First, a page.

Since centering prayer is a discipline of intentional silence, dealing with this internal resistance is an inevitable part of developing a practice. In fact, I've often said to participants at centering prayer introductory workshops that 90 percent of the trick in successfully establishing a practice lies in wanting to do it in the first place. So let's consider that question first.
The Art of Awakening
Perhaps the most powerful argument is the one from authority. Virtually every spiritual tradition that holds a vision of human transformation at its heart also claims that a practice of intentional silence is a non-negotiable. Period. You just have to do it. Whether it be the meditation of the yogic and Buddhist traditions, the zikr of the Sufis, the devkut of mystical Judaism, or the contemplative prayer of the Christians, there is a universal affirmation that this form of spiritual practice is essential to spiritual awakening.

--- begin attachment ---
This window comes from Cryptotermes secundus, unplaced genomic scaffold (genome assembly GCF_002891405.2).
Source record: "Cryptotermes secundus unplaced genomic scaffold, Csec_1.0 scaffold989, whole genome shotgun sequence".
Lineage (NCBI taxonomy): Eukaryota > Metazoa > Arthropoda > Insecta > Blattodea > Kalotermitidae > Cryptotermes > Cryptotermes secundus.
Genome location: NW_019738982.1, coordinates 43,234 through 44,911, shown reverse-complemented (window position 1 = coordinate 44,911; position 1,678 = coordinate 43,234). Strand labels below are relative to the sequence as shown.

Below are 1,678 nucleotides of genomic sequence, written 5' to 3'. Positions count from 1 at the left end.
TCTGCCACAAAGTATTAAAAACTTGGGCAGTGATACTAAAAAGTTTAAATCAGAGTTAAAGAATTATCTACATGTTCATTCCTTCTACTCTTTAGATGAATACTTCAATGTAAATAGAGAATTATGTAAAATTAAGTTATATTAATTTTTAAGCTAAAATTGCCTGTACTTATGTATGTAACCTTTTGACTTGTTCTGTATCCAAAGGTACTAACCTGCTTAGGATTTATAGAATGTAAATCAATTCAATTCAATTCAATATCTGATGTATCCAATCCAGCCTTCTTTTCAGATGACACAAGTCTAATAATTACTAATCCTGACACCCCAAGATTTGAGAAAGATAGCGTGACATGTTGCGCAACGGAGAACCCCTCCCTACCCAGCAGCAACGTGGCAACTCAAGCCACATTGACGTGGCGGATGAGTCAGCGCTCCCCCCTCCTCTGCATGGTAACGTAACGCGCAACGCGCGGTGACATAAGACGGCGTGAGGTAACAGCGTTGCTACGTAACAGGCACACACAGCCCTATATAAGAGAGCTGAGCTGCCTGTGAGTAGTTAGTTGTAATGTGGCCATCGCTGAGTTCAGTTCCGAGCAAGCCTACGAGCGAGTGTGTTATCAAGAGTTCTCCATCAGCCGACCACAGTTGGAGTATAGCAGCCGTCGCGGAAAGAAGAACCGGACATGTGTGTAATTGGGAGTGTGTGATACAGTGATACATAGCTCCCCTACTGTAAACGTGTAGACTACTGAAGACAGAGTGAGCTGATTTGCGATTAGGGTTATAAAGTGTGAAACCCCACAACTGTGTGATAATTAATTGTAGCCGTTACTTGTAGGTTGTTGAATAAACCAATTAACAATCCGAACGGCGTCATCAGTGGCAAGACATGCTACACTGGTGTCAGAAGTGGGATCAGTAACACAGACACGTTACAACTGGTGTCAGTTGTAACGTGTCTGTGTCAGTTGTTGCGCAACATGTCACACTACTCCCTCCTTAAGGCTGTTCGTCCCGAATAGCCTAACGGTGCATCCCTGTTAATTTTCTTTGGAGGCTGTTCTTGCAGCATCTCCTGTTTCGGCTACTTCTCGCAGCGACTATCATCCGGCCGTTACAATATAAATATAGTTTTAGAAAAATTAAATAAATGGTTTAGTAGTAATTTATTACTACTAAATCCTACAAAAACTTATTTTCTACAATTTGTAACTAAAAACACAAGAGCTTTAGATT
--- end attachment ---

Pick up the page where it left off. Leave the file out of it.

When I talk about "transformation" and "awakening," incidentally, I should make clear that I am not using New Age terminology. I am speaking of: "You must be born from above" (John 3:7 NRSV), or "Unless a grain of wheat fall into the earth and dies, it remains just a single grain; but if it dies, it bears much fruit" (John 12:24), or perhaps most pointedly: "For whoever wants to save his life will lose it, and whoever loses his life for me will find it" (Matthew 16:24-25). Among the worldwide religions, Christianity is surely one of those most urgently and irrevocably set upon the total transformation of the human person. And while it's true that we don't have pictures of Jesus teaching meditation practice exactly-this can be read between the lines fairly easily on any number of occasions and more important, derived theologically.